pressrelease | 2021-09-28
Couple walking with city bikes in Copenhagen street shopping. Urban living lifestyle. Commuting with bicycle, young students couple tourists traveling in Europe.

New report reveals bad environmental habits

Switching to white meats and plant-based diets and finding alternatives to air travel are among the recommendations in the Nordic Council of Ministers’ new report on household consumption. The report, which was drawn up by IVL, maps Nordic private household consumption, focusing on four themes; housing, transport, food and consumer goods. It also presents eight recommendations for more sustainable and climate-friendly lifestyles.

According to international rankings, the Nordic countries are much further ahead than other parts of the world when it comes to meeting the UN Sustainable Development Goals. However, some goals appear to present particular challenges for the Nordic countries – especially SDG 12 on sustainable consumption and production.

– Household consumption is a major contributor to greenhouse gas emissions but is often not included in the national accounts. Sweden is the only Nordic country to include it in official statistics, as a supplement to national emissions data. For this reason, the new report is an important tool for Nordic co-operation and its vision of the Nordic Region being the most sustainable region in the world by 2030, says Paula Lehtomäki, Secretary General of the Nordic Council of Ministers.

Consumers often find it difficult to understand the impact of their habits, let alone make sustainable choices. The new report analyses the climate impact of private households in the Nordic countries on the basis of four themes: housing, transport, food and consumer goods.

Annelise de Jong, senior researcher and project manager for the study at IVL, identifies the negative “spillover” effects in other countries – both environmental and social – of Nordic consumption:

– The report reveals the true impact of Nordic consumption on other countries in terms of climate emissions, the environment and social conditions. It is clear that we need to reduce things like long-haul flights and our consumption of certain types of food and luxury products. We also need to make sure that basic human rights are respected in the countries that produce our goods. Most of our clothes, for example, come from other countries.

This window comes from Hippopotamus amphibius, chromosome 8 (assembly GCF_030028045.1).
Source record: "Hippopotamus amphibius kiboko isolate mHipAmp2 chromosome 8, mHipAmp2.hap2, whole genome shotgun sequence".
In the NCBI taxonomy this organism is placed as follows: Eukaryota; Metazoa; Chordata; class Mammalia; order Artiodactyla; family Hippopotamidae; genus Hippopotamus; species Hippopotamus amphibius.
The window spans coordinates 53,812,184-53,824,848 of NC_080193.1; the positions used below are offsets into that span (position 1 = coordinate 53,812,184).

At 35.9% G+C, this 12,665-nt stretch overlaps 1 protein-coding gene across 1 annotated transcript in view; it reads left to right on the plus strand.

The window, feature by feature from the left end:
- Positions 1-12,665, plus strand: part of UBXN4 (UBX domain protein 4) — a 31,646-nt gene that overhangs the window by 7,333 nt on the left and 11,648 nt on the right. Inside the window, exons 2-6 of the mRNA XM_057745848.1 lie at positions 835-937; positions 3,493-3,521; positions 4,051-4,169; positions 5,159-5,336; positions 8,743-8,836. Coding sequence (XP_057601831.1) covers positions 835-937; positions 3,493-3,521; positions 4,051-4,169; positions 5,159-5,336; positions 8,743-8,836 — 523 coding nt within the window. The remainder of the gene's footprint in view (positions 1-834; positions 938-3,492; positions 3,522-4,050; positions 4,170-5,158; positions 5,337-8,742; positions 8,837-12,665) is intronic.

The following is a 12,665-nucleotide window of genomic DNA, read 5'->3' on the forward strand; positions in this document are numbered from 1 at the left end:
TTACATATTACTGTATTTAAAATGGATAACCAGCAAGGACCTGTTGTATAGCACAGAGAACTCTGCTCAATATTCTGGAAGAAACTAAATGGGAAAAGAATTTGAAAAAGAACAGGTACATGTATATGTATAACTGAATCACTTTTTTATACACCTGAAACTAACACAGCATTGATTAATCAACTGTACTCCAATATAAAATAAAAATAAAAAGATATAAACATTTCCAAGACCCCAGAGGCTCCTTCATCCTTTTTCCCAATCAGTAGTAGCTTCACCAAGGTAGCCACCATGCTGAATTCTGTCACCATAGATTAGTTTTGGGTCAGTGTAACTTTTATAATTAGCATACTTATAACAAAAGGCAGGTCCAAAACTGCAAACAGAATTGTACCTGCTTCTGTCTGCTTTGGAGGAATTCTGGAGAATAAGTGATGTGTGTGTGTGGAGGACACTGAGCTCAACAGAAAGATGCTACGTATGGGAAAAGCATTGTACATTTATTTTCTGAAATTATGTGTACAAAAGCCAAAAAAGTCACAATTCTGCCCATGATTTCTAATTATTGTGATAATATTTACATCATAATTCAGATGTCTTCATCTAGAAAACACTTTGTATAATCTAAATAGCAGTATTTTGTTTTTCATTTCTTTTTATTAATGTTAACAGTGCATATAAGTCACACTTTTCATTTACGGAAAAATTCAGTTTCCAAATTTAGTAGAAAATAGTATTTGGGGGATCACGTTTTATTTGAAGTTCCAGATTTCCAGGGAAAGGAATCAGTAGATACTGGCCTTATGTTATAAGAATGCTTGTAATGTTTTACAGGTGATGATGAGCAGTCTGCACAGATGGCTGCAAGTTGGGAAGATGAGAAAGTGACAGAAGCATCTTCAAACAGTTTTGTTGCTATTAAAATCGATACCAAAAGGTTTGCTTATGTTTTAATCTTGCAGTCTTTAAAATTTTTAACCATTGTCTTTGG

Transport is the most polluting category in Nordic household consumption

Transport is the single largest contributor to consumption-based greenhouse gas emissions from Nordic households, accounting for approximately 30–40 per cent of the total. Among the various transport options, air travel accounts for the highest emissions. In the report, the researchers point out that the greatest potential for more sustainable transport lies in reducing the volume of short-haul flights, as data show that Nordic consumers would like to find an alternative solution for shorter journeys, if one was available.

Another option for more climate-friendly transport involves switching from fossil fuels to electricity. The report identifies the differences between the countries when it comes to the number of electric cars. Norway leads the way with approximately 10 per cent of cars in 2019, followed by Iceland at approximately 4 per cent and the other countries all under 1 per cent. One reason identified in the report for the comparatively high number in Norway is the relative popularity of its financial incentive scheme.

A lot of red meat in the Nordic kitchens

In terms of food, the production of red meat is responsible for the largest volume of climate emissions. According to the report, the Danes eat the most beef – an average of 24 kg per person per annum, followed by the Swedes on 23 kg and the Finns on 19 kg. About 40 per cent of Nordic food is imported, and about 50 per cent of food emissions stem from production in other countries.

– The report gives us tangible tools for reducing climate emissions and identifies focus areas for Nordic co-operation – from the transition to green energy, the use of air travel and to the consumption of meat in public-sector canteens, says Paula Lehtomäki.

Download the report: Towards sustainable consumption in the Nordic Region External link, opens in new window.

For more information, please contact:
Annelise de Jong, Annelise.dejong@ivl.se, +46 (0)10-788 69 36

Eight initiatives to make consumption more sustainable

  • Switch from red to white meat.
  • Switch from meat to plant-based food.
  • Avoid food waste
  • Cut the number of flights.
  • Switch from private vehicles to public or soft transport (e.g. bicycles).
  • Extend the life of goods.
  • Respect human rights in countries that produce goods.
  • Reduce total private consumption in the Nordic Region.